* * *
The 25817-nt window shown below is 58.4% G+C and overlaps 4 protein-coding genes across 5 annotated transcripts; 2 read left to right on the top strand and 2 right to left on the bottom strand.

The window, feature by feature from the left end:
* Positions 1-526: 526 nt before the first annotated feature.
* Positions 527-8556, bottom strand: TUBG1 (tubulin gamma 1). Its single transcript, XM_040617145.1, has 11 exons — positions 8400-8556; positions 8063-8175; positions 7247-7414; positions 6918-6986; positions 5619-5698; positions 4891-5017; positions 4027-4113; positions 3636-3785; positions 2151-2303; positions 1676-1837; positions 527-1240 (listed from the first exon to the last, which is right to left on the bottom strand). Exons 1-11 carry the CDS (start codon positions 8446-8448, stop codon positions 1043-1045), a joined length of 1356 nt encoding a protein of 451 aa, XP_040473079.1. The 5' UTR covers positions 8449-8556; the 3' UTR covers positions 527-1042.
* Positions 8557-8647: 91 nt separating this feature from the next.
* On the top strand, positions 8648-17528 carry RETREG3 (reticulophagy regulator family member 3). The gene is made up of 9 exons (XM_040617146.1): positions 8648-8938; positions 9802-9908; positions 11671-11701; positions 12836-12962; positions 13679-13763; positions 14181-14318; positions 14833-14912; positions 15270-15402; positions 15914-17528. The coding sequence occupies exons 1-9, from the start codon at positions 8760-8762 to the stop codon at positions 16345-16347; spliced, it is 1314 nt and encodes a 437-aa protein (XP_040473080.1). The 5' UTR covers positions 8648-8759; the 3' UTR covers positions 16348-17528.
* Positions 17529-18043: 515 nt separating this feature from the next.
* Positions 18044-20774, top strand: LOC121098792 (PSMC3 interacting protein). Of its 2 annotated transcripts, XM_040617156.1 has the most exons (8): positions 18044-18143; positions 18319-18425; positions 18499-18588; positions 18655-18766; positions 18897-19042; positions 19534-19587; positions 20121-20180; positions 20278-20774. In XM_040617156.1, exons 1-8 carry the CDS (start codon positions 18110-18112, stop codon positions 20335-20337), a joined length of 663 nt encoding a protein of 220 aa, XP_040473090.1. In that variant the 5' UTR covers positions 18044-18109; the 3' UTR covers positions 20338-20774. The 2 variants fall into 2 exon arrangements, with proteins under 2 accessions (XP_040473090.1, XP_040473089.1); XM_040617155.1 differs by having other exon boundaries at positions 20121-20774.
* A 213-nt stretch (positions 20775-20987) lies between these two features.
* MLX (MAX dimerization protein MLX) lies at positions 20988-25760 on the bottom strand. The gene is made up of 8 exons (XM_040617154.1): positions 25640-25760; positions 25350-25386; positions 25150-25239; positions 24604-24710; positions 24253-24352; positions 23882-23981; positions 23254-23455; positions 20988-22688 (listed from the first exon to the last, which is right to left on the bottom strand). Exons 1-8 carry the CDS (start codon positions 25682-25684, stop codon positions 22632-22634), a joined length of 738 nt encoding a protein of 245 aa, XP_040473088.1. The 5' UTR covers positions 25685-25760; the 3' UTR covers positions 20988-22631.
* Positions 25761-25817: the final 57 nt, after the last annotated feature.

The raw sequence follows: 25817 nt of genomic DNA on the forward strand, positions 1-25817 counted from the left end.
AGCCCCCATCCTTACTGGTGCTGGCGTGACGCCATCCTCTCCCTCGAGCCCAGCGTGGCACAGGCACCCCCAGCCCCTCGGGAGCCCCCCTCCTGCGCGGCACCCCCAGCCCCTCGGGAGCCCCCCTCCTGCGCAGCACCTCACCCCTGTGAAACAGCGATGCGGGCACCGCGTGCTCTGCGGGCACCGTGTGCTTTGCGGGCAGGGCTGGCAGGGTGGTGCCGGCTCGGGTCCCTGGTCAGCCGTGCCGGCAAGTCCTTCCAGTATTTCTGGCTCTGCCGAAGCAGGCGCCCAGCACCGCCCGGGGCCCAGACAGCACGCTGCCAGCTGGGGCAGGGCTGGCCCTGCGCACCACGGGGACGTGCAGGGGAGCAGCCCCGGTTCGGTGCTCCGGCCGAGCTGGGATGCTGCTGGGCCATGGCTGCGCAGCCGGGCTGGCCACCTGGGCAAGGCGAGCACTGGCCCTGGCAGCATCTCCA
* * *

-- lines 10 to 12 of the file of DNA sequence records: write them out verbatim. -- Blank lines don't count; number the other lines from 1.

* MLX (MAX dimerization protein MLX) lies at positions 20988-25760 on the bottom strand. The gene is made up of 8 exons (XM_040617154.1): positions 25640-25760; positions 25350-25386; positions 25150-25239; positions 24604-24710; positions 24253-24352; positions 23882-23981; positions 23254-23455; positions 20988-22688 (listed from the first exon to the last, which is right to left on the bottom strand). Exons 1-8 carry the CDS (start codon positions 25682-25684, stop codon positions 22632-22634), a joined length of 738 nt encoding a protein of 245 aa, XP_040473088.1. The 5' UTR covers positions 25685-25760; the 3' UTR covers positions 20988-22631.
* Positions 25761-25817: the final 57 nt, after the last annotated feature.

The raw sequence follows: 25817 nt of genomic DNA on the forward strand, positions 1-25817 counted from the left end.